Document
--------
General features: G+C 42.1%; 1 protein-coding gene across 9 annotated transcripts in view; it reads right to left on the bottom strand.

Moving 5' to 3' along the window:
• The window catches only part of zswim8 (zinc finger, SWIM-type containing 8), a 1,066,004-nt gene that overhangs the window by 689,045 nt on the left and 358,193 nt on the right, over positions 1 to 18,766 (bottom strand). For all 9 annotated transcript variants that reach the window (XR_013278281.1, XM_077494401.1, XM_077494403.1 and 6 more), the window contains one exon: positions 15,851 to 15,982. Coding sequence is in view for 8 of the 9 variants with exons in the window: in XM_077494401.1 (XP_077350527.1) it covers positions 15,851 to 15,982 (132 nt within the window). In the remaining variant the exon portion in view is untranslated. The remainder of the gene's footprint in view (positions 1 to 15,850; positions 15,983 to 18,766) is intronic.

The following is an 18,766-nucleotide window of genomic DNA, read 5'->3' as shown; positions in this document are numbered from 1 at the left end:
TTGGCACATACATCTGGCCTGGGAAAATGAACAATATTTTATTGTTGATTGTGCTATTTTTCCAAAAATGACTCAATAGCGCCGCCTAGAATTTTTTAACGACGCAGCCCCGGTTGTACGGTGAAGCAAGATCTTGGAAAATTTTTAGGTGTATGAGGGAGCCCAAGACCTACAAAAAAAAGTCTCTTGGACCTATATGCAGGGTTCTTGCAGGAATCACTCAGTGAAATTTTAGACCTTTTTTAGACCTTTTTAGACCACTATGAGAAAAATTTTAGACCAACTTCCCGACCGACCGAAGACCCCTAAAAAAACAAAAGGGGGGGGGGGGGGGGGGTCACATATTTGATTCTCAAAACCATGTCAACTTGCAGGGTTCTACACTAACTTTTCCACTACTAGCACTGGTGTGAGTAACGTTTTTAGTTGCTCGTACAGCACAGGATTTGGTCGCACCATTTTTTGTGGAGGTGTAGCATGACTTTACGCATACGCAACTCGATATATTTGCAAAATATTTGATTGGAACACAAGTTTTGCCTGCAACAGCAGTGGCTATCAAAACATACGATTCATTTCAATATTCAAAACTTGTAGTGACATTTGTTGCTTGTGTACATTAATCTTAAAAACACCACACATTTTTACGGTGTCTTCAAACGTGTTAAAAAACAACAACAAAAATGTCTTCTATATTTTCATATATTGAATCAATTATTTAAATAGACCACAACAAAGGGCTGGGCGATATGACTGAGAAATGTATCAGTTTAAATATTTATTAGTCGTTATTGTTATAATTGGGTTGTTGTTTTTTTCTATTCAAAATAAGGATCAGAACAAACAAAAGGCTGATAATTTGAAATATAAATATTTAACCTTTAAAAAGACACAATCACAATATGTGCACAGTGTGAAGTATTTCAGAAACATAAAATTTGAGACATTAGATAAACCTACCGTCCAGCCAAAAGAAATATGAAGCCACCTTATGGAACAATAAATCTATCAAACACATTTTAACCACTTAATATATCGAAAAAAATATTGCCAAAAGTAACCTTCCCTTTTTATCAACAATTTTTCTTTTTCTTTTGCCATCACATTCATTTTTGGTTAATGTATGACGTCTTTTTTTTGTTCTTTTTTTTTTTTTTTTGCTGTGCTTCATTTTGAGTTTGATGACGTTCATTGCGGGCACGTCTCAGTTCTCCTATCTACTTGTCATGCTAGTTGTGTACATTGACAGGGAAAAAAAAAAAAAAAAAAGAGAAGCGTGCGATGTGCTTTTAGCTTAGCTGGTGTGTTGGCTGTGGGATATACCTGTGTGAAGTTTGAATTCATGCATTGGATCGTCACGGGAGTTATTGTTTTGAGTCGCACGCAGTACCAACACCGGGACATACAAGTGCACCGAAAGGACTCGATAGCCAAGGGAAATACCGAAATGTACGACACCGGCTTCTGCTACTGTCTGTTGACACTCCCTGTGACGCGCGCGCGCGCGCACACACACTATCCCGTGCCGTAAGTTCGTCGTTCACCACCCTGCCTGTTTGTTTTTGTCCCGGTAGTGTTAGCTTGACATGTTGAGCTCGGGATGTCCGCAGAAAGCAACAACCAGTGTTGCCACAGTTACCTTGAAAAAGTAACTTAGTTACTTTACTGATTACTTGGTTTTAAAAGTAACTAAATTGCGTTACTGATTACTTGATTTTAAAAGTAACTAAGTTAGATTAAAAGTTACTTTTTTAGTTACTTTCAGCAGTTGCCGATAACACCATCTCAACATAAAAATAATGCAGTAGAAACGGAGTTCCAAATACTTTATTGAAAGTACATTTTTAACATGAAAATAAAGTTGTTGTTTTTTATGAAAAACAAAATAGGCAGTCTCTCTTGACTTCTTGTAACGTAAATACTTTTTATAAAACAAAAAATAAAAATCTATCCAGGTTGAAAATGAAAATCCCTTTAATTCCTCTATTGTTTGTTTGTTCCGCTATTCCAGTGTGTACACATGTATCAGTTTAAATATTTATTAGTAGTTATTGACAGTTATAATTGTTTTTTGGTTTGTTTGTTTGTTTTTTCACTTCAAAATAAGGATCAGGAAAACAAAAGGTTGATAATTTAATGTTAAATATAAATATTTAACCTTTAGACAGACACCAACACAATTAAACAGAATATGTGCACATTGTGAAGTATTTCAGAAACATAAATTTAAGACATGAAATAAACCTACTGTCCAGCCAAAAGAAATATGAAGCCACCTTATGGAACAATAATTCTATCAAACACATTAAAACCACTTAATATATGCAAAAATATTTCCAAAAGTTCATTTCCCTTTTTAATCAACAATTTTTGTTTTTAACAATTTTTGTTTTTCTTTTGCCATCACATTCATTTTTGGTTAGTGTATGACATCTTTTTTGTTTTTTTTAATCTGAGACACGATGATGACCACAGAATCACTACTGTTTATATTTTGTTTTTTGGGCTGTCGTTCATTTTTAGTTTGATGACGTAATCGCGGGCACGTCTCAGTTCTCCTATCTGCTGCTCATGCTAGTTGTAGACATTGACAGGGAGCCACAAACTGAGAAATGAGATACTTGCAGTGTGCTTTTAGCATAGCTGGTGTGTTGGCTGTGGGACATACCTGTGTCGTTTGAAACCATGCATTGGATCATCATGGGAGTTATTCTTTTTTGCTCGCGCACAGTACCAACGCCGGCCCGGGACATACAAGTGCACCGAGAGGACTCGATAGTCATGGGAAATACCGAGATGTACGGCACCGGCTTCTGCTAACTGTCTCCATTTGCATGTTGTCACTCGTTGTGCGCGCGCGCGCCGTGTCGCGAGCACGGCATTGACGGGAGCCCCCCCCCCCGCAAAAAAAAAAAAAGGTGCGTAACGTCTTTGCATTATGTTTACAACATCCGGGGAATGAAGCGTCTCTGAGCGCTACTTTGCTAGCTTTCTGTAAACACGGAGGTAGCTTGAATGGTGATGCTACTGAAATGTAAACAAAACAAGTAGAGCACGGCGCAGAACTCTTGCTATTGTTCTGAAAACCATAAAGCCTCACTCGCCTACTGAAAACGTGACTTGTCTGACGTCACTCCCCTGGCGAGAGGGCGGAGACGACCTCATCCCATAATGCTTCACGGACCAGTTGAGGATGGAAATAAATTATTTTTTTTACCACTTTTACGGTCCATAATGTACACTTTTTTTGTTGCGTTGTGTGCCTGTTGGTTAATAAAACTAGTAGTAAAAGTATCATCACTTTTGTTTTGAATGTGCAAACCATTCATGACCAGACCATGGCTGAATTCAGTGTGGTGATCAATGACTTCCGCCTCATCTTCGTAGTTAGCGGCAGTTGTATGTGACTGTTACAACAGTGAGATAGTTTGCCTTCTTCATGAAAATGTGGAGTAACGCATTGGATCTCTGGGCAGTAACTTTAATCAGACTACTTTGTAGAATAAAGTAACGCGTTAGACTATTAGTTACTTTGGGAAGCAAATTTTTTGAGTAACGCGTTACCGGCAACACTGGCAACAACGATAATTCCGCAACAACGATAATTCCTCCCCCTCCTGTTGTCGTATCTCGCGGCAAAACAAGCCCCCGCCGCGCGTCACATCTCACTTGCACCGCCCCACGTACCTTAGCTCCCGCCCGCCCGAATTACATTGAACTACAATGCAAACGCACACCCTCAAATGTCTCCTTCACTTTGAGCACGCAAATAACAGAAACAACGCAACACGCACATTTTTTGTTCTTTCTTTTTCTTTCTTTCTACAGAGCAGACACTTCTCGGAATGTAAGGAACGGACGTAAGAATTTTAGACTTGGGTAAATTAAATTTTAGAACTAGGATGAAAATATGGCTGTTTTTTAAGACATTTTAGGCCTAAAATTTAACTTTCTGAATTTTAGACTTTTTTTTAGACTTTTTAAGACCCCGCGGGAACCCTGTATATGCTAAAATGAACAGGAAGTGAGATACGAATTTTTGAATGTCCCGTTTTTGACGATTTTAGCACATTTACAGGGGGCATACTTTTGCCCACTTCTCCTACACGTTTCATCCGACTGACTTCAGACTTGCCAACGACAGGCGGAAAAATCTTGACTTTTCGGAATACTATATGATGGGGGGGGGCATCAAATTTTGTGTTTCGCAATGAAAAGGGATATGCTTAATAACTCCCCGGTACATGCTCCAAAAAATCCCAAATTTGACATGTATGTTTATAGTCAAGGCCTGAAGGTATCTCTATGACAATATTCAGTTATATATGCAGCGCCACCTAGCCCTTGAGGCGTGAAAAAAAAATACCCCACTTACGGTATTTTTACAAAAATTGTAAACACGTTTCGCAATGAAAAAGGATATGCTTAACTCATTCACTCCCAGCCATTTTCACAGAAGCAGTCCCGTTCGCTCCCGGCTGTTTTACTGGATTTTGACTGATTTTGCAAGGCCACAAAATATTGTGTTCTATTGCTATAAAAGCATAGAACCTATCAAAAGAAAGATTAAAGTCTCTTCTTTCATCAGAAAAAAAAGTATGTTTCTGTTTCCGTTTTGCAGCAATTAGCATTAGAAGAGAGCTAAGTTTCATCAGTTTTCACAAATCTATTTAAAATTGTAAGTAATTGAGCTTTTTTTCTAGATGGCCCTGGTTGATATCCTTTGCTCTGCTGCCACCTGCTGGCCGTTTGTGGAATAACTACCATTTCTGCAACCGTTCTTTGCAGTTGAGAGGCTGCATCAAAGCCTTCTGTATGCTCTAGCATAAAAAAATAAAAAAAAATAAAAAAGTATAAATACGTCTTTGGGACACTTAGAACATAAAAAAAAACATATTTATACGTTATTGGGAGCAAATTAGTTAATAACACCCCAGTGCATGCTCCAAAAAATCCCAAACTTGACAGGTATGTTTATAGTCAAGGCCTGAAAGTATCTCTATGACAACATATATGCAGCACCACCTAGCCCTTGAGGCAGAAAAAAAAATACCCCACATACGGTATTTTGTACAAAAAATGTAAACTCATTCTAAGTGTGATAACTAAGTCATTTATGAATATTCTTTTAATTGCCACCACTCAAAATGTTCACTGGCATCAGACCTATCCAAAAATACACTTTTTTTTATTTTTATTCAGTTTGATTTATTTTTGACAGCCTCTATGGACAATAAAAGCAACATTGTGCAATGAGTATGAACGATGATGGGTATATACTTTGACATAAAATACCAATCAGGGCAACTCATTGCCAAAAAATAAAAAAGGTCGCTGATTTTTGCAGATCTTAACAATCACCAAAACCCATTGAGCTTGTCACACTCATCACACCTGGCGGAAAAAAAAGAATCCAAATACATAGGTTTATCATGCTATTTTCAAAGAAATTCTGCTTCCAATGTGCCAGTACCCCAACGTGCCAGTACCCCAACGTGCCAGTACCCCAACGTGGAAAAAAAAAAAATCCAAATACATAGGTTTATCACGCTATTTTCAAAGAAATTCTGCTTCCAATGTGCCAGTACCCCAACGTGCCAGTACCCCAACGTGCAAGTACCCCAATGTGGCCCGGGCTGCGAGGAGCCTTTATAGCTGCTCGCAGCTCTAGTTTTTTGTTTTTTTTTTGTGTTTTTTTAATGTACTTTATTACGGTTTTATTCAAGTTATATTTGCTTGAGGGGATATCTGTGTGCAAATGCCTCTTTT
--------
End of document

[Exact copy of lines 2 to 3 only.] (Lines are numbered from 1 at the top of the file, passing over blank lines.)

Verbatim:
Moving 5' to 3' along the window:
• The window catches only part of zswim8 (zinc finger, SWIM-type containing 8), a 1,066,004-nt gene that overhangs the window by 689,045 nt on the left and 358,193 nt on the right, over positions 1 to 18,766 (bottom strand). For all 9 annotated transcript variants that reach the window (XR_013278281.1, XM_077494401.1, XM_077494403.1 and 6 more), the window contains one exon: positions 15,851 to 15,982. Coding sequence is in view for 8 of the 9 variants with exons in the window: in XM_077494401.1 (XP_077350527.1) it covers positions 15,851 to 15,982 (132 nt within the window). In the remaining variant the exon portion in view is untranslated. The remainder of the gene's footprint in view (positions 1 to 15,850; positions 15,983 to 18,766) is intronic.